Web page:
By Guest Columnist MIKE DOBBINS, professor of the practice of planning at Georgia Tech’s College of Architecture and a former commissioner of planning and community development for the City of Atlanta
Against the backdrop of an antagonistic and often toxic campaign season, two opportunities are emerging that could begin to lift Atlanta out of its wealth gap, the city’s own divisive and persistent stain.
First, the Gold Dome surprised Atlantans by allowing us to decide on transit options that work for a major city’s vibrant mix of needs and priorities and build a transit system that could emerge as world class.
Second, the Atlanta City Council took a first step toward making housing more affordable in an action that placed affordability requirements on some multifamily projects.
Transit access is a key obstacle for unemployed people to get a job and a key tool for reducing congestion. And many of the city’s one-off moves of the past few years have displaced, dislocated, and isolated people who need this access and affordability. The resulting patterns have worsened conditions for people who occupy the low wealth, disrespected and forgotten swath of neighborhoods from northwest through southeast Atlanta.
They have contributed to the city occupying the basement among major American cities for its wealth gap, measured by the GINI index. And perhaps more damning is a Harvard/Berkeley study conclusion that our kids in poverty have the least chance of any city to escape it – no rungs on the ladder to upward mobility.
What if Atlanta could use this new upwelling of possibilities to climb out of its shame and claim the greatest national reduction in its wealth divide, the greatest improvement in the prospects for its low wealth children, and set out on a path to become a city for all?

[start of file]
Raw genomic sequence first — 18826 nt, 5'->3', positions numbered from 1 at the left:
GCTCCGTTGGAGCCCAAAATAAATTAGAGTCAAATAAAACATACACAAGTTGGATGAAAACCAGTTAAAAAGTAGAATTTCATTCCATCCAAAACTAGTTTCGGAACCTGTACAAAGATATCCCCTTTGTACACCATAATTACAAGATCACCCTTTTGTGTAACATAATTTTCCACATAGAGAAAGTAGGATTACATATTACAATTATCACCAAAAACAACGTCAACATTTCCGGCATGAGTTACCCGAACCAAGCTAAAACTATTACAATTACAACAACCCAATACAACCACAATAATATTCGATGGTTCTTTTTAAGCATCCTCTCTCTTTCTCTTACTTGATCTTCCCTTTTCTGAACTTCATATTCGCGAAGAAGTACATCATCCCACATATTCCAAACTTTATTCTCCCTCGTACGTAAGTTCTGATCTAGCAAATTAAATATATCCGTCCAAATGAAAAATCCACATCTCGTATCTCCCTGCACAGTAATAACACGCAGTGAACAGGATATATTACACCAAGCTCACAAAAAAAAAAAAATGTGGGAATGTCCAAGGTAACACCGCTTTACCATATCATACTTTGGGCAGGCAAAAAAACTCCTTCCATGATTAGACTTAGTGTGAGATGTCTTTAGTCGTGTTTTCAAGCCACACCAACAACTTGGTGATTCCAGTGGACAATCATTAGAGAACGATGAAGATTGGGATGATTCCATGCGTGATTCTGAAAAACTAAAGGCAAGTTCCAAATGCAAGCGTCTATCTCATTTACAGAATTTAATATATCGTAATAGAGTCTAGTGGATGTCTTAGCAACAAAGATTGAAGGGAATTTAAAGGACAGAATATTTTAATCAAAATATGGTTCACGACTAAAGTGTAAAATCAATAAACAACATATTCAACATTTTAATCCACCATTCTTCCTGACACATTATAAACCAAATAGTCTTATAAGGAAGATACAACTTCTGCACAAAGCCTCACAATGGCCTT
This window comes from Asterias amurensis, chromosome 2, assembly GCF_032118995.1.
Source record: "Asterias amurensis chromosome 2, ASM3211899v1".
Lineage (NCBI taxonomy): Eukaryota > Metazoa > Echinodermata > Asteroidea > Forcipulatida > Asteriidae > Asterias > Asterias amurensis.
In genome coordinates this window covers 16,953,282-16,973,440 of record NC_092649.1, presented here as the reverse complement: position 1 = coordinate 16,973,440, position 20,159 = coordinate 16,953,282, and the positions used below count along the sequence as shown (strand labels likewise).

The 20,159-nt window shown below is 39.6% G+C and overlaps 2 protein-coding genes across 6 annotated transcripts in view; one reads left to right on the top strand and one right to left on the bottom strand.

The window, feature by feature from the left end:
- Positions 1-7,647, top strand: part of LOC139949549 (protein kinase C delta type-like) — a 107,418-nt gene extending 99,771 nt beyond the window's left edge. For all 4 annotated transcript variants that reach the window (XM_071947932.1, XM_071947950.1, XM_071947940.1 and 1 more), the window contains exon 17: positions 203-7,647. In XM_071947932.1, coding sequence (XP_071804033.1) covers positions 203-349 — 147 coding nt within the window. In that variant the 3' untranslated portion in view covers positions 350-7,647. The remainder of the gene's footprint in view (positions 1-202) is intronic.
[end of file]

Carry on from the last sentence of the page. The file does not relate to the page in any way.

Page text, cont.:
Between the ‘60s and the ‘90s, the city of Atlanta lost 100,000 people and began to lose its primacy as the region’s jobs and economic development center. Since the Olympics, albeit dampened by recession, the city has experienced moderate and sustained growth in population and new investment, ticking up even now. The city itself has risen to become very competitive in the metro area in attracting new investors, employers and residents. So it has resources.
Unfortunately, the projects where public subsidy dollars are being spent – the Mercedes-Benz Stadium, the Atlanta BeltLine, Fort Mac, (with hope still out there for the Turner Field redevelopment) – have skewed away from maintaining affordability, providing better access, or providing significant numbers of jobs for those who most need them.
Instead, they have displaced stable, mixed income neighborhoods, ignored low wealth neighborhoods, and so tended to exacerbate and highlight the wealth gap in our city.
Now, with the opportunity to get transit right and the possibility of city-private sector recognition of the importance of neighborhood stabilization against the ravages of residential displacement and gentrification, the city could use its resources to make good on the vision of a city for all.
Both at the local and the regional scale, the problem that the city could begin to address is often called the “jobs-housing mismatch.” Here, people who need affordable housing often have to “drive ‘til they qualify” for mortgages that they can afford. The tragedy and failure of this option is that what they save in house payments they lose in travel costs to get to their jobs, and they both cause and suffer the consequences of traffic congestion in the bargain.
Diverting and shortening car trips with the choice of closer-in housing, coupled with what already are emerging choices for non-car alternatives, like taking MARTA rail, hopping on a bus, cycling, or just walking, begins to frame a better picture for how we get to a city for all.